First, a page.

Daddy-Long-Legs by Jean Webster

Daddy-Long-Legs cover

Daddy-Long-Legs by Jean Webster was first published in 1912 but my copy dates from 1929 and it was a recent purchase of mine. It’s one of the many books aimed at younger people that I didn’t read when I was young. I have to admit though that I had been under the impression that this one was for much younger children so I was surprised to discover that Miss Jerusha Abbott is in fact 17 years old when she begins writing her letters to her benefactor Daddy-Long-Legs.

She gives up on her given name Jerusha (who wouldn’t?) and decides to be known as Judy. She has been brought up in an orphanage and obviously lacks love and attention but the staff recognise that she’s brighter than most of the children there and she’s allowed to stay on at school longer than most. When the dreaded monthly visit of the trustees comes around Judy is noticed by one particular trustee who decides to pay for her college tuition – it’s a miracle.

Her benefactor wishes to remain anonymous but Judy saw a silhouette of a long-legged man whom she guesses is her benefactor, hence she calls him Daddy-Long-Legs. He does want her to send him letters though and so begins Judy’s one sided correspondence with him.

Judy is an excitable and exuberant seventeen year old, immature by modern day standards I think but she’s very lovable although to me by the time she reaches the age of twenty-one she doesn’t seem much older. It’s quite obvious from fairly early on in the book what is going to happen, but that didn’t spoil my enjoyment of this charming book.

I bought my copy of the book in Pitlochry, a small Scottish Highland town and I was amazed to see that it has a small rubber stamp in it which says Perkin, Grant and CI 542 Cangallo BUENOS AIRES. I think that must have been the bookshop it was originally sold in. I just wish that all our books could tell us where they’ve been in their journeys from being published to ending up in our hands, sometimes a couple of hundred years later in my case anyway. I do know that the original owner of this one was called Eileen Bannerman as she wrote her name in pencil inside it and the date 17th July, 1929.

8 thoughts on “Daddy-Long-Legs by Jean Webster

  1. I agree, Katrina – these old books have such stories of their own. This one sounds as if it could have been fascinating. I like the premise of the actual story too!

    • Sandra,
      I thought I must have been the only reader not to have read it already! I enjoyed it anyway and I think you probably would too.

  2. I often find little labels in the backs of books that say ‘Old Corner Bookstore, Boston’ or other bookstores. Or personal inscriptions like ‘To keep you entertained while you recover’. You don’t find that sort of thing in new books, do you?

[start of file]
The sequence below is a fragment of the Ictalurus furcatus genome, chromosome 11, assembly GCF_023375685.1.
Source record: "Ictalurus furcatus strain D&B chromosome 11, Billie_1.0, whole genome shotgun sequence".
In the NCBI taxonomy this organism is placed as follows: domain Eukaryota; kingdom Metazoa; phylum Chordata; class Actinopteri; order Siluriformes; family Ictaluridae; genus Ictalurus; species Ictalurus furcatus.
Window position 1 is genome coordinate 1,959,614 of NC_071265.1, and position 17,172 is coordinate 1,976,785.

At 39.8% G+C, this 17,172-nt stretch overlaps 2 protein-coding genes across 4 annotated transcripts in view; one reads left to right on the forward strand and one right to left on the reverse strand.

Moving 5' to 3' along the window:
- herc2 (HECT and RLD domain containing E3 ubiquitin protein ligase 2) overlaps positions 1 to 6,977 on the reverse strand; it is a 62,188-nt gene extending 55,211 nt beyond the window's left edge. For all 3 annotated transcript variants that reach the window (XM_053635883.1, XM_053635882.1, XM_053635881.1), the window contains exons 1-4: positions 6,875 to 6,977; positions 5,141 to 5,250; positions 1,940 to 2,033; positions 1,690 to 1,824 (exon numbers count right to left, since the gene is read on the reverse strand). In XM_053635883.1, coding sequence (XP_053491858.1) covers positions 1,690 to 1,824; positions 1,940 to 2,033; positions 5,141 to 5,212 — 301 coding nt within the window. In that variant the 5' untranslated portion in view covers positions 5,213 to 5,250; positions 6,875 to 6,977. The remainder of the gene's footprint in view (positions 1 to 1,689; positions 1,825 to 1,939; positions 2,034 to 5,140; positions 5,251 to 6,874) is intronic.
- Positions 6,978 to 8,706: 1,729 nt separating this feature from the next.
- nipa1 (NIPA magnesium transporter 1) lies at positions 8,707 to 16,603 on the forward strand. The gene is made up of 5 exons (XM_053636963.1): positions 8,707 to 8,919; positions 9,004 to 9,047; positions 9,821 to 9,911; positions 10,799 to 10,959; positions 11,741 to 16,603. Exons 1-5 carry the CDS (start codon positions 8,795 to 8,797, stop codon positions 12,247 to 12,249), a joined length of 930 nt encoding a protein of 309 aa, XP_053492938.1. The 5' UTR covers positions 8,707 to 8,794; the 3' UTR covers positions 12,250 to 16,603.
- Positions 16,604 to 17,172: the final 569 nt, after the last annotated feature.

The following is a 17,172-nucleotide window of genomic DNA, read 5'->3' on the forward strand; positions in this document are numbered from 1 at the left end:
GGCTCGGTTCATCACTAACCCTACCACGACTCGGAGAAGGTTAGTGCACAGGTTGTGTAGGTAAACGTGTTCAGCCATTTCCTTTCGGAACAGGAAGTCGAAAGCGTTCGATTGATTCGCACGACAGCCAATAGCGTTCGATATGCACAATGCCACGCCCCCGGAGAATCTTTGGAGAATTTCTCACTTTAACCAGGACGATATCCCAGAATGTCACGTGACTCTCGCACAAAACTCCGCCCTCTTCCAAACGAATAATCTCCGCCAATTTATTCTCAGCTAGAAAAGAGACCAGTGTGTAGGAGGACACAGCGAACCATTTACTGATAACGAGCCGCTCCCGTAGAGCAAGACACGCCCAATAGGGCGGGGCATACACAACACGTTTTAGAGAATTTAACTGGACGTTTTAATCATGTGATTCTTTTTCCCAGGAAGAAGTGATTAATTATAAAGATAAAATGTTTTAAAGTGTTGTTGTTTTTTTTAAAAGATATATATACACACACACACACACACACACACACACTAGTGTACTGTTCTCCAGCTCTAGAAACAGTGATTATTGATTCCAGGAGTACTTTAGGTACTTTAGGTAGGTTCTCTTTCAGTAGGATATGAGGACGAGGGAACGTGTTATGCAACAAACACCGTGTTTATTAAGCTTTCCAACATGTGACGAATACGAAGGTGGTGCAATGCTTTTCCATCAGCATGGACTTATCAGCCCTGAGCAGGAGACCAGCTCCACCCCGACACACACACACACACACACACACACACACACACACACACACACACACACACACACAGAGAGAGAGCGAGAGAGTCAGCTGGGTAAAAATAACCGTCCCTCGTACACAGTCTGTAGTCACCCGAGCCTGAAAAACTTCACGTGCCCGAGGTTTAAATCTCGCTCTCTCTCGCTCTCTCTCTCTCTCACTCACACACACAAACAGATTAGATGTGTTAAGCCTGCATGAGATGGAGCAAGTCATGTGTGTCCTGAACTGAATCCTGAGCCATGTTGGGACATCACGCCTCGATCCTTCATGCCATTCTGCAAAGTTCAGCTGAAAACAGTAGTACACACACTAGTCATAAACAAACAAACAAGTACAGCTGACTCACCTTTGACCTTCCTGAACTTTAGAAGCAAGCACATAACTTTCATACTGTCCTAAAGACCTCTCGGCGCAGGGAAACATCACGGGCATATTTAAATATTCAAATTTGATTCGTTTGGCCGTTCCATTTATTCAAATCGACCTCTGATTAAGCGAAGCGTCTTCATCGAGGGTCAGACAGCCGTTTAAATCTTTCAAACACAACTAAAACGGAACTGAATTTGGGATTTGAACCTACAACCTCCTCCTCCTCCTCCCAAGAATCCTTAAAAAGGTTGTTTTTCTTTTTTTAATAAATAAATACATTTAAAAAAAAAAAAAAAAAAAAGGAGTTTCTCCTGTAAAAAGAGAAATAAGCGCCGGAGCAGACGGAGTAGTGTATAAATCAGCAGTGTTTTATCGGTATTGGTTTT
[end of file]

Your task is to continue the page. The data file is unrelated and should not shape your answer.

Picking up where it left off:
• Joan,
      Years ago I always wrote my name in books, but gave it up. Now I think it might have been of interest to anyone else who might own my books in the future – but what a thought!
      We have one book that has a very sad inscription from someone who was obviously very much in love with the person they were gifting it to. They must have broken up!

  3. I read this at about age 14 or 15, at my mom’s suggestion. I liked it okay, but I was very disappointed that it wasn’t like the Leslie Caron/Fred Astaire movie. It was sort of like the feeling I had about the book Mrs. Miniver after seeing the Greer Garson movie Mrs. Miniver, which was so incredibly interesting and exciting.

    • Judith,
      I had no idea that this book had been made into a film and I’m quite an Astaire fan! I can’t imagine it somehow. It’s unusual for the film to be better than the book. I don’t even think I’ve seen the whole film of Mrs Miniver although I read the book not too long ago.

      • I agree it’s unusual–but the movie was more captivating to me at age 13 or 14. Of course, there was the dancing…
        Mrs. Miniver is a must-see, though it is an American film, but it was exceedingly popular here, won 6 Academy Awards in 1942, including Best Picture, Best Director, Best Actress (Greer Garson–who deserved it!) Walter Pidgeon, an American actor (I think) was her husband, and the film was so overwhelmingly well done. I’ve watched it a number of times since my youth and have enjoyed it ever bit as much. Ken loved it, too. And it doesn’t reek of American film, if you know what I mean. I do wish you could see it. Here’s the Wikipedia link, which is very good, if I do say so.

        • Judith,
          Mrs Miniver is on TV now and again here and I’ve probably seen many bits of it, but have never sat down and watched it all. I’ll do it next time it’s on. Meanwhile,on a different topic if you’re interested in gardening you should hop over to You Tube and look at the BBC’s Gardeners’ World programme, it features two dogs (Nigel and Nellie)and they always make me think of your Sasha.

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